Hien T. Le ’06
Faculty Advisor: Jen Klug, Ph.D

Effects of variation in nitrogen and phosphorus ratios and concentrations on cyanobacteria heterocysts frequency
Nitrogen fixation is a process used to convert nitrogen gas, an unusable form to a useable form, ammonium. Cyanobacteria are known for this capability. Aphanizomenon and Anabaena are examples of these cyanobacteria species. Nitrogen fixation takes place in a specialized cell on each filament known as the heterocyst. Under circumstances when nitrogen is low, Aphanizomenon and Anabaena have a competitive advantage over other phytoplankton species because they can fix nitrogen on their own. In this project, I have been looking at water samples from Lake Lillinonah for year 2003, 2004, and 2005. The method used to prepare the sample for enumeration under an inverted microscope is Utermohl. This project looks at the relationship between heterocyst frequency versus the nutrient chemistry and how heterocyst frequency changes over the course of the summer.

Daniel Levesque ’06
Faculty Advisor: Phyllis Braun, Ph.D.

Effect of ECGC and ECG on the formation and destruction of biofilms produced by Candida albicans
Previous experiments have shown that crude green tea extract (GTE) effectively destroys biofilms produced by the yeast C. albicans. Two different strains, 10231 and 4918, were separately tested in this experiment. Two catechins found in GTE that could be responsible for its antifungal properties were examined. Those two chemicals were epigallocatechin-gallate (ECGC) and epicatechin-gallate (ECG). Polyphenol extract that contains ECG and ECGC was also used. These chemicals were added at various concentrations to a microtiter plate containing C. albicans in order to prevent the formation of biofilms. Further experiments determined whether the two chemicals destroyed preformed biofilms as well. The density of the biofilms was measured using calorimetric assay based on the metabolic activities of the biofilm formation. ECGC, ECG, and polyphenol was hypothesized to both prevent the growth of biofilms and destroy preformed biofilms. Both strains of C. albicans showed an average decrease of 66% in biofilm formation when these chemicals were added to the growing form of C. albicans. Treating preformed biofilms with these polyphenols for 6 hours unexpectedly appeared to allow continued growth of these biofilms. This should be retested to confirm these unexpected results.

Samantha Lipinsky ’06
Faculty Advisor: Jen Klug, Ph.D.
Project Advisor: Susan Quincy, Connecticut Department of Environmental Protection – Kellogg Environmental Center

Eastern Bluebirds (Sialia sialis)
Eastern bluebirds suffered a population decline due to the depletion of nesting space. The decrease in viable nesting space is due to many factors, which include urbanization, pesticide use and competition with nonnative species. Organizations such as the Connecticut Department of Environmental Protection have developed a nest box program to provide possible nesting space for the Eastern bluebirds. Many factors are considered when setting up the nest boxes. For example, the distance of a nest box from wooded areas and from other nest boxes must be carefully considered in order to create the best nesting space. Once the nest boxes are set up they are monitored regularly. When found, the nests and any eggs of nonnative birds like the European starling and house sparrow are removed from the boxes. Even with human intervention it is possible for the Eastern bluebirds to lose the nesting space to other native birds. Approximately one third of the nest boxes contain an old nest. These nests were left in the boxes to see if birds prefer nest boxes that are empty or boxes that contain a nest. Any observations and data that are collected are submitted to the Connecticut Department of Environmental Protection and the Cornell Ornithology Laboratory for further study.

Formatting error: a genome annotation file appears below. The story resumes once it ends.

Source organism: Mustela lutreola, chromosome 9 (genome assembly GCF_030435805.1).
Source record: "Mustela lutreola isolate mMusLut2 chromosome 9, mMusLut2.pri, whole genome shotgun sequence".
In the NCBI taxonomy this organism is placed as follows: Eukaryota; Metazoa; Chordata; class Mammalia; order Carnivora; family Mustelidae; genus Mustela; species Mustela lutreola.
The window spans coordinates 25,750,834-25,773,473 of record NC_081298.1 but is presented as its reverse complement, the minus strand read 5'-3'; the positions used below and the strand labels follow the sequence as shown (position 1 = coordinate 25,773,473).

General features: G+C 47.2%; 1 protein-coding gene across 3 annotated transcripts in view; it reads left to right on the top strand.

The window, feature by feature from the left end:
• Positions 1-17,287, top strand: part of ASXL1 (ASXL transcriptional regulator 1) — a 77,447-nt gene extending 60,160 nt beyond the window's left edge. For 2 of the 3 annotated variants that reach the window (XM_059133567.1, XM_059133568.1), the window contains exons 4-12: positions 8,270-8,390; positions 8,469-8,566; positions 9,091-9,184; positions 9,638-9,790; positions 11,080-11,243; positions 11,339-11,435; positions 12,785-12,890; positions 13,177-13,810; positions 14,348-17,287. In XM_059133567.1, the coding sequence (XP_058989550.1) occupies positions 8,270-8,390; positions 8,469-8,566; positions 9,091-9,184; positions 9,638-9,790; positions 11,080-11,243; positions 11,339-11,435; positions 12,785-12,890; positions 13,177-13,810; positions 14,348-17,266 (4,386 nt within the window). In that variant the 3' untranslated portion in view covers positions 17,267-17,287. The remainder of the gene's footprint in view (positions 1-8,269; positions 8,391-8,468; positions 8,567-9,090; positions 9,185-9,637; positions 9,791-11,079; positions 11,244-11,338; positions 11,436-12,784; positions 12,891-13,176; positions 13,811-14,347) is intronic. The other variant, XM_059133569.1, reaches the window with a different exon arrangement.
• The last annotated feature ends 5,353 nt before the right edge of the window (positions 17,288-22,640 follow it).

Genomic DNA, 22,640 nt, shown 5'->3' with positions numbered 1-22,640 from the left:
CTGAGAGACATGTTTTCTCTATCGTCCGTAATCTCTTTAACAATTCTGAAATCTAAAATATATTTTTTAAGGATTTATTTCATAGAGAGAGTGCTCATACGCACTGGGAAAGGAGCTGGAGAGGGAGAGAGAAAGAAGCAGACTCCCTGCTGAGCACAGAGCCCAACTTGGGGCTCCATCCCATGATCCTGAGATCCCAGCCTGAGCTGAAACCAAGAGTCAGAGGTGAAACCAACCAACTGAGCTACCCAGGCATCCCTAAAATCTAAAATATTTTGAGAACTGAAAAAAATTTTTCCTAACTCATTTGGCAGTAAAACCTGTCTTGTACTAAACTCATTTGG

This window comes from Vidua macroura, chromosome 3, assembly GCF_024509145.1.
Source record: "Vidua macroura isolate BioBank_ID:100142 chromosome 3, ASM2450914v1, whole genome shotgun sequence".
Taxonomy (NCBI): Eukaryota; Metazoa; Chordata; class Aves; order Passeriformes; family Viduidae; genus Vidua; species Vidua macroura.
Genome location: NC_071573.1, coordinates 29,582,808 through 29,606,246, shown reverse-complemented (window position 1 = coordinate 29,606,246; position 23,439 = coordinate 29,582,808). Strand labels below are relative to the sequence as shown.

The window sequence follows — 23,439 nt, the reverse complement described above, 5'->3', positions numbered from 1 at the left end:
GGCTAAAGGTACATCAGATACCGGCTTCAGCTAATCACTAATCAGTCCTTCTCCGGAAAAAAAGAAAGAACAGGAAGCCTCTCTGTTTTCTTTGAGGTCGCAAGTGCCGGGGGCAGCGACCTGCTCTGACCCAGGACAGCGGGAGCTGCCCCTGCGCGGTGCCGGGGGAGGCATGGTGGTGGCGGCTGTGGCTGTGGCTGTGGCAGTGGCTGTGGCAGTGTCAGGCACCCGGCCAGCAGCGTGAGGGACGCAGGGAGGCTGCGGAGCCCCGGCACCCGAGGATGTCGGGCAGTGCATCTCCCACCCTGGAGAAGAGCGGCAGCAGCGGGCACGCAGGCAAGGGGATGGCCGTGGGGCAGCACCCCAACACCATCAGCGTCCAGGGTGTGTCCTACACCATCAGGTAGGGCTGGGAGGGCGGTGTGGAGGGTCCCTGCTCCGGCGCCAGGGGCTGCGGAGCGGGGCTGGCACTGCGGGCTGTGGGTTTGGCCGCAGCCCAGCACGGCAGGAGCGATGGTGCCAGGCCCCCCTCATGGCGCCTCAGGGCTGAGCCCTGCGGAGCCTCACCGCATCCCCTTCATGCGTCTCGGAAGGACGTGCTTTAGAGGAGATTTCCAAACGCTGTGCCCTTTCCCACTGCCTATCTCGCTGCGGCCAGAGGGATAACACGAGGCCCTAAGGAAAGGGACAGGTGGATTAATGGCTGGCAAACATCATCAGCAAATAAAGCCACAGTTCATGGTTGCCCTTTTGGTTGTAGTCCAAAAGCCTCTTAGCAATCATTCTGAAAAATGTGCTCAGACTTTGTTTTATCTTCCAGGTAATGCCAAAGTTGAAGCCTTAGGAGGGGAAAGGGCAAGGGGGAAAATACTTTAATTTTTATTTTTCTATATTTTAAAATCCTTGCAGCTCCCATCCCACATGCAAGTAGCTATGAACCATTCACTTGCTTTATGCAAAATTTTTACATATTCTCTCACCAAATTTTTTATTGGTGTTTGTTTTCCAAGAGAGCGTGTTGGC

Nora Lopez ’03
Faculty Advisor: Olivia Harriott, Ph.D.

Sponge-bacteria symbionts
Phylogenetic and microscopic studies by others have demonstrated that marine sponges host a large diversity of transient and symbiotic microorganisms. Several members of the sponge-symbiont communities may belong to a monophyletic lineage of sponge specialists (e.g., Fieseler et al. 2004). In this study a molecular approach was used to characterize 16S rDNA gene sequences of Bacteria harbored by the Caribbean marine sponge Chondrilla nucula collected in the Florida Keys. Using domain-specific primers, 16S rDNA gene libraries of C. nucula were constructed and compared to a clone library of bacterioplankton from the surrounding water. Diversity was estimated using amplified ribosomal DNA restriction analysis (ARDRA) patterns of clones that were generated with HpaII and HhaI. Rarefaction analysis was used to estimate species richness in these communities based on combined, unique ARDRA profiles. The results show that the majority of bacterial clones in the C. nucula library (>95%) were not detected in the bacterioplankton library. The symbiont community appears to be relatively stable because several bacterial species were identified when ARDRA profiles generated from two different C. nucula sponge libraries created in 2002 and 2004 were compared. Furthermore, as indicated by 16S rDNA sequences, our data supports the hypothesis (Hentschel et al. 2002) that sponges living in tropical oceans separated by 104 km harbor a subset of highly specific bacteria.

Carolyn Manning ’06
Faculty Advisor: Elizabeth Gardner, Ph.D. and Sue MacAvoy, Ph.D.

Stereotypes and attitudes towards housed people